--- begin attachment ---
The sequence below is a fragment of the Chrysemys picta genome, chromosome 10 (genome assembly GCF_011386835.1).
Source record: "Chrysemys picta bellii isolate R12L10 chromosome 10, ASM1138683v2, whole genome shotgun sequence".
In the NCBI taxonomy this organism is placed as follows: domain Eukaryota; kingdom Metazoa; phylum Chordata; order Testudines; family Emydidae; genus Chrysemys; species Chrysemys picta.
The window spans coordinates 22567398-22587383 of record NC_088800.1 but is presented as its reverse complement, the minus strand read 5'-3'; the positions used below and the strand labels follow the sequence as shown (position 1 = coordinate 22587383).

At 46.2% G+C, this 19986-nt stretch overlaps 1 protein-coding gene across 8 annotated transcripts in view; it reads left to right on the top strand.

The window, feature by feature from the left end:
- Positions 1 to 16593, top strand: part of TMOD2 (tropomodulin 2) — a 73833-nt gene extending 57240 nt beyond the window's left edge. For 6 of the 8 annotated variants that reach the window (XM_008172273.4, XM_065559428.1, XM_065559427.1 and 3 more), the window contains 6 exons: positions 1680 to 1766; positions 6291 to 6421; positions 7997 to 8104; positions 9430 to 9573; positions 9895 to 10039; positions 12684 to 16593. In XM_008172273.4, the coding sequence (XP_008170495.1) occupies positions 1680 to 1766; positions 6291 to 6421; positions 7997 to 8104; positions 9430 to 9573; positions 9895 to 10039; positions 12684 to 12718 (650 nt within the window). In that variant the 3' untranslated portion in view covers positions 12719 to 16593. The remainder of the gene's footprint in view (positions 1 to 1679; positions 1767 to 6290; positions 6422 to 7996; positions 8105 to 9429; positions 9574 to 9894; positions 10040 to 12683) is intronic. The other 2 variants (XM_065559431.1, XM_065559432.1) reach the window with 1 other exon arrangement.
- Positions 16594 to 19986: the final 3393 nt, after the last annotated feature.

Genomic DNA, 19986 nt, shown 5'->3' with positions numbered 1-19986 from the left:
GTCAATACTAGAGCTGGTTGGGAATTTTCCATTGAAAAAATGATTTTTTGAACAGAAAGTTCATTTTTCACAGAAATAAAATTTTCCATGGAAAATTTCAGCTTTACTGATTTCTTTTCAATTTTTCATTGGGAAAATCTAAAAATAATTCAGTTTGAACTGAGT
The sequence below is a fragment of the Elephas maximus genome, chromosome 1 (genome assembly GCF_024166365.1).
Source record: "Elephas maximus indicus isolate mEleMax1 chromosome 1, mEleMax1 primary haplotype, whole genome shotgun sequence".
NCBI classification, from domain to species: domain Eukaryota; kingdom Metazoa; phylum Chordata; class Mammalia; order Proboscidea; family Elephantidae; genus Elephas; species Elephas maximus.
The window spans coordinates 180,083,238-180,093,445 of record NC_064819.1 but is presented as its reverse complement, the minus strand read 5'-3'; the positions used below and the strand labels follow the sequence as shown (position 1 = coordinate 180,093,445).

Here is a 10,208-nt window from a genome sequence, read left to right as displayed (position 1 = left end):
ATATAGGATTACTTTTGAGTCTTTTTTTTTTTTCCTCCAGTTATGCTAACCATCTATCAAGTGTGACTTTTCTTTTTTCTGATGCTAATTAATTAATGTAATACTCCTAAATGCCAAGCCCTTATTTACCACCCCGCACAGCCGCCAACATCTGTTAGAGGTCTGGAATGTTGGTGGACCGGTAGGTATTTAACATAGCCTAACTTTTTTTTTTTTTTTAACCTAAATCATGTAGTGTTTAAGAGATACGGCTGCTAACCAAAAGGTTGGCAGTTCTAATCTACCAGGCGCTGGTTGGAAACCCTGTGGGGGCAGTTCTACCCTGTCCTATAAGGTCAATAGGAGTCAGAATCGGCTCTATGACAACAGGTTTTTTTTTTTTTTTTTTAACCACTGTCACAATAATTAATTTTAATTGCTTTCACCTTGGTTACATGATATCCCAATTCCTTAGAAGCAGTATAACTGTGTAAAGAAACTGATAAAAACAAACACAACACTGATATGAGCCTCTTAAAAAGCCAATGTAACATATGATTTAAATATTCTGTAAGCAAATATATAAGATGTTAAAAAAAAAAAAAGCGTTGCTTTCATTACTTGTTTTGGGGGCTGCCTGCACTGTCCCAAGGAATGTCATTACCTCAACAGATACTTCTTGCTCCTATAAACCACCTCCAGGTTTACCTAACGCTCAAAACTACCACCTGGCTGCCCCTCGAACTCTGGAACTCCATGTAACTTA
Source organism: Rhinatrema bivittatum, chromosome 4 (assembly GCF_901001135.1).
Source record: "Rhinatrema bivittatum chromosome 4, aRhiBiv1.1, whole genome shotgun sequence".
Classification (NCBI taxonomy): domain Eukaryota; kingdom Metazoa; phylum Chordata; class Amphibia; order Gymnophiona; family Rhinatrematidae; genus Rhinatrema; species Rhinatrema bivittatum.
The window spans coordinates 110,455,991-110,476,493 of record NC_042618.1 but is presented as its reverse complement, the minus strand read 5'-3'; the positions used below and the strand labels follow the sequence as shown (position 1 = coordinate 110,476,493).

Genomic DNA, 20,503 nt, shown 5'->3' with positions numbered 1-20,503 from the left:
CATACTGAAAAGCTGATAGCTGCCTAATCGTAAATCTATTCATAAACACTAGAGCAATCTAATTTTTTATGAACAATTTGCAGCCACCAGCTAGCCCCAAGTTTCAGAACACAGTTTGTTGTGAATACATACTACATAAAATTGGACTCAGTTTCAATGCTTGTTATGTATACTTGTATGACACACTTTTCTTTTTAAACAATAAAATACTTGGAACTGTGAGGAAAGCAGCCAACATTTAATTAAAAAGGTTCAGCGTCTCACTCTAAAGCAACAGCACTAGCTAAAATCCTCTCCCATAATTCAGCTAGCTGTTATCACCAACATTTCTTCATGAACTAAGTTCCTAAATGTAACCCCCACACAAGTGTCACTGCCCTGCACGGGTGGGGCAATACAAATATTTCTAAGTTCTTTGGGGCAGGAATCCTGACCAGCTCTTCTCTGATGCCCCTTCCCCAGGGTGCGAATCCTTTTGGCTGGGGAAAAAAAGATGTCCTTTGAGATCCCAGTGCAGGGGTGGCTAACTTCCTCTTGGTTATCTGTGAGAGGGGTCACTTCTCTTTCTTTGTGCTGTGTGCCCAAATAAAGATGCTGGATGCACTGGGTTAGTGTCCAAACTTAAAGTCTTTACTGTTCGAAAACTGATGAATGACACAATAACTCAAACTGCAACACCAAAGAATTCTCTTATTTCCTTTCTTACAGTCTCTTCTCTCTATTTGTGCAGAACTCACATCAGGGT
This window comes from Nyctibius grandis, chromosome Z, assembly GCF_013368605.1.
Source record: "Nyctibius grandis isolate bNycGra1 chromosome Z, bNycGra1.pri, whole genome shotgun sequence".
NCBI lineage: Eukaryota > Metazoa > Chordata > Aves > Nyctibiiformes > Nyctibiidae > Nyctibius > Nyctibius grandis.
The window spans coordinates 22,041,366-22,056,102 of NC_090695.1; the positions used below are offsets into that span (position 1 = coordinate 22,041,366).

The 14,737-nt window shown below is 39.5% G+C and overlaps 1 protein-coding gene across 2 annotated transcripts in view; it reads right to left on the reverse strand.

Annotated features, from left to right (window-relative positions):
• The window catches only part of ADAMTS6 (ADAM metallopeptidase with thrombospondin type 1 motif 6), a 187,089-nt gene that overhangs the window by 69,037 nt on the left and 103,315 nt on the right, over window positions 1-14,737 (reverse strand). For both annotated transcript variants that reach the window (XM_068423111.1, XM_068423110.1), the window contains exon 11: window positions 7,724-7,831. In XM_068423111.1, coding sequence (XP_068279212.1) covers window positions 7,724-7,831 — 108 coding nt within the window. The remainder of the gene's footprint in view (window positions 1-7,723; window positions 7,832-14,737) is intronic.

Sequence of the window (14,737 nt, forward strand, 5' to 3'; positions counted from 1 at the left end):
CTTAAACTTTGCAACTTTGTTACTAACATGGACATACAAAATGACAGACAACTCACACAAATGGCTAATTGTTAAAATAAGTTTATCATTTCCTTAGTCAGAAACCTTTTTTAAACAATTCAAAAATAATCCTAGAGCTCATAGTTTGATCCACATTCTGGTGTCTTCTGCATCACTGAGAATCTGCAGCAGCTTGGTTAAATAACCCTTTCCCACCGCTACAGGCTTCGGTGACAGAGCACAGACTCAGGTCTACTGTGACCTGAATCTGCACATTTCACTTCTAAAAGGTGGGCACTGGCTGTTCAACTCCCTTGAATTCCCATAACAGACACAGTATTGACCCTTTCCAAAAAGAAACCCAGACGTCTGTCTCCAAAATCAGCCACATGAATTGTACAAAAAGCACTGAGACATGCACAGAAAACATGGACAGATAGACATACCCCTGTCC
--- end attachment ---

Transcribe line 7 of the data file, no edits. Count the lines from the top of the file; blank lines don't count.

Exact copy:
- Positions 1 to 16593, top strand: part of TMOD2 (tropomodulin 2) — a 73833-nt gene extending 57240 nt beyond the window's left edge. For 6 of the 8 annotated variants that reach the window (XM_008172273.4, XM_065559428.1, XM_065559427.1 and 3 more), the window contains 6 exons: positions 1680 to 1766; positions 6291 to 6421; positions 7997 to 8104; positions 9430 to 9573; positions 9895 to 10039; positions 12684 to 16593. In XM_008172273.4, the coding sequence (XP_008170495.1) occupies positions 1680 to 1766; positions 6291 to 6421; positions 7997 to 8104; positions 9430 to 9573; positions 9895 to 10039; positions 12684 to 12718 (650 nt within the window). In that variant the 3' untranslated portion in view covers positions 12719 to 16593. The remainder of the gene's footprint in view (positions 1 to 1679; positions 1767 to 6290; positions 6422 to 7996; positions 8105 to 9429; positions 9574 to 9894; positions 10040 to 12683) is intronic. The other 2 variants (XM_065559431.1, XM_065559432.1) reach the window with 1 other exon arrangement.